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Method for reducing the serialization overhead when an application is using User Datagram Protocol (UDP) to send to large numbers of destinations

IP.com Disclosure Number: IPCOM000238587D
Publication Date: 2014-Sep-04
Document File: 2 page(s) / 55K

Publishing Venue

The IP.com Prior Art Database

Abstract

The UDP protocol provides a connection-less low overhead transport for delivering data between applications. However, as data is sent or received from a destination, information about the destination needs to be cached. If a UDP socket is used to communicate with multiple destinations, this cached information is lost each time a new destination is used. The extra processing resulting from cache misses as well as the delay incurred to serialize access to the cache for each destination can significantly increase the overhead for using this connection-less protocol. Disclosed is a method to add connection-oriented structures for each destination to eliminate cache misses and serialization delays.

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Method for reducing the serialization overhead when an application is using User Datagram Protocol (UDP) to send to large numbers of destinations

The UDP protocol provides a connection-less low-processing overhead transport for delivering data between applications. It relies on the applications using the protocol to guarantee delivery of data and provide flow control for the data.

However, because it is connection-less this can result in increased processing if an application is sending to multiple destinations. As data is sent to a destination, the route, outbound IPSEC filter rules and policy rules are cached. As data is received from a destination, routes, inbound IPSEC filter rules and policy information is cached for that destination. If the next packet is sent to or received from a different destination or different port, the cached inbound or outbound information is discarded.

In addition, since there might be multiple data sends or receives occurring concurrently, updates to the route, IPSEC and policy cache must be serialized using the local UDP socket's lock. This creates increased delay.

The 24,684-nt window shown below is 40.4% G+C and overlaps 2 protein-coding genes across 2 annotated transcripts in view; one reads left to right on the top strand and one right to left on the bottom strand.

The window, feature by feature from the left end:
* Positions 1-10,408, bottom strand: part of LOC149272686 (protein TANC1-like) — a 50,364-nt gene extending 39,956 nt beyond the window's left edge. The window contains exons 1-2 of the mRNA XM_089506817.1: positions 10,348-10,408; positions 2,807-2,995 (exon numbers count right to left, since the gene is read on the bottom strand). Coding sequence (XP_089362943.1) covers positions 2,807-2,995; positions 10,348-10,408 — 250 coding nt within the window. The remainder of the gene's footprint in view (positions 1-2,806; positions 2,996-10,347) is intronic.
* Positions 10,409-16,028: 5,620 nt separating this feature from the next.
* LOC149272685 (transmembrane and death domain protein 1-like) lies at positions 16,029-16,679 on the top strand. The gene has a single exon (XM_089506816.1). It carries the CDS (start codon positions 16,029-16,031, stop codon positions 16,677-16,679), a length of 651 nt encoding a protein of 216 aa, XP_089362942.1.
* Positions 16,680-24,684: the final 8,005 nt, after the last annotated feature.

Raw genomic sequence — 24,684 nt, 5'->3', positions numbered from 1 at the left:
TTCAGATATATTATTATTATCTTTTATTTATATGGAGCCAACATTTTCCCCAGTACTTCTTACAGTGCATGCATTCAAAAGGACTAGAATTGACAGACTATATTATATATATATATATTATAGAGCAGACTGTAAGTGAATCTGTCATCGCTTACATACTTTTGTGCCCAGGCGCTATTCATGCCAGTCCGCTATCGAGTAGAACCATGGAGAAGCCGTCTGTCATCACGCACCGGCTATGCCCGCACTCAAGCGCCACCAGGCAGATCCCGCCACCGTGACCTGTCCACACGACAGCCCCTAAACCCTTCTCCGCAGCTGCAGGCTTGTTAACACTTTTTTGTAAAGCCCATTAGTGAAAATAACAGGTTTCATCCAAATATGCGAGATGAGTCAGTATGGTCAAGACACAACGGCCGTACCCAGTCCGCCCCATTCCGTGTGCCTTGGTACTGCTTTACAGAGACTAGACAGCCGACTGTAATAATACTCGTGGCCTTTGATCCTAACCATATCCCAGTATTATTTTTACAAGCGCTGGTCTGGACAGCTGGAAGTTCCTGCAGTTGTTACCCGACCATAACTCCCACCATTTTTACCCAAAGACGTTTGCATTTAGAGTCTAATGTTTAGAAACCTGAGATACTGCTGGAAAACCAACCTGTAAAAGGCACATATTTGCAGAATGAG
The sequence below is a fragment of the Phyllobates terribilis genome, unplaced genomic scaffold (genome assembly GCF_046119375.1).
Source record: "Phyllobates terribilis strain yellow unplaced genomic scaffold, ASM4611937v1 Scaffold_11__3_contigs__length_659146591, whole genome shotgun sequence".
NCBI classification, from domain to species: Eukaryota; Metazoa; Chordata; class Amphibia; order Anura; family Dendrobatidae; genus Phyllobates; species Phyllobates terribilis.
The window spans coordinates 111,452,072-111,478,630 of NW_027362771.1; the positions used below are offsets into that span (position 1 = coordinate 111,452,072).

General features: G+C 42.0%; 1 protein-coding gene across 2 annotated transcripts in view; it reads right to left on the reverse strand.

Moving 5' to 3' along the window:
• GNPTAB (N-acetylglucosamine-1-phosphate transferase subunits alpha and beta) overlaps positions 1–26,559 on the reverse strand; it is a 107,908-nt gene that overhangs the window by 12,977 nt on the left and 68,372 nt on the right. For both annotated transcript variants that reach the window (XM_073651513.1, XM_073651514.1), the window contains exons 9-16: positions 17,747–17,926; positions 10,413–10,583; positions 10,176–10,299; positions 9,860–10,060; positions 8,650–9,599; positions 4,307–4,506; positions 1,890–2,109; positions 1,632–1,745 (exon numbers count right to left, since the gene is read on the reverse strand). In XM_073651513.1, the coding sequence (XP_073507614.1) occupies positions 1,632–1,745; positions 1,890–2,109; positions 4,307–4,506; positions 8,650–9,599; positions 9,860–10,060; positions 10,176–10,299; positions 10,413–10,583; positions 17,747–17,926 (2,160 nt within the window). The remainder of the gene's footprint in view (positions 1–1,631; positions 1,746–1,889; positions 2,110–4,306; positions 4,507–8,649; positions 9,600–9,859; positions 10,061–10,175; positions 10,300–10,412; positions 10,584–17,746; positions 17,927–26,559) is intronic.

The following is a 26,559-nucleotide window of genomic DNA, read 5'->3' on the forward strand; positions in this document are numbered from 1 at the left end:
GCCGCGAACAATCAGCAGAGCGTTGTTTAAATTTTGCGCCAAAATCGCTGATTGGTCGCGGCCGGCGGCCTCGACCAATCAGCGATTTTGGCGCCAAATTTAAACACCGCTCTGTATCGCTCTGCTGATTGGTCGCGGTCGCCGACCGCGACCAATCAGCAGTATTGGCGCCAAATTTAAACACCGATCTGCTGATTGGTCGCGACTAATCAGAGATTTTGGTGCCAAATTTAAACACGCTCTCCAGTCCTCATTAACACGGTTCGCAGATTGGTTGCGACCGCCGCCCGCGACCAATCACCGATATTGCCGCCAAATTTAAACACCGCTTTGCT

Enterprise Extender (EE) is an existing function implemented by z/OS Comm Server. It is a specific example of SNA applications using UDP for transport to reduce overhead. Customers having large numbers of SNA sessions are experiencing these performance issues.

Enterprise Extender uses one of 5 UDP ports to send and receive data; the default port values are 12000 to 12004. The 5 UDP ports are mapped to 4 SNA transmission priorities for data traffic and one port for LLC signaling. As an EE UDP connection to a destination is created, a table of 5 UDP sockets are opened, one per port.

A UDP socket is represented internally by a control block called a UCB (UDP control block).

This is the current implementation for Enterprise Extender:

Data traffic is serialized at the UCB level

Outbound traffic is serialized using the UCB lock.

Outbound IPSEC filter rule and Policy information is cached in the UCB

Inbound traffic is serialized using EE policy locks - one per UCB

Inbound IPSEC filter rule and Policy information are cached in the UCB

The route information associated with the UCB and port is cached.

An EE link represents the 5 "UDP connections" (one for each port) that might be used between the local and remote node.

A separate route is obtained for sending data from each local port to the remote node.

A UCB table contains the 5 UCB control blocks (one for each UDP socket).

Using the UCB for serialization causes performance issues when there are thousands of remote nodes, each routing to one of the local node's five UCBs.

The route information, IPSEC filtering rules and Policy information is cached for each UCB. The cache constantly changes as a packet is received from or sent to a different remote node. This res...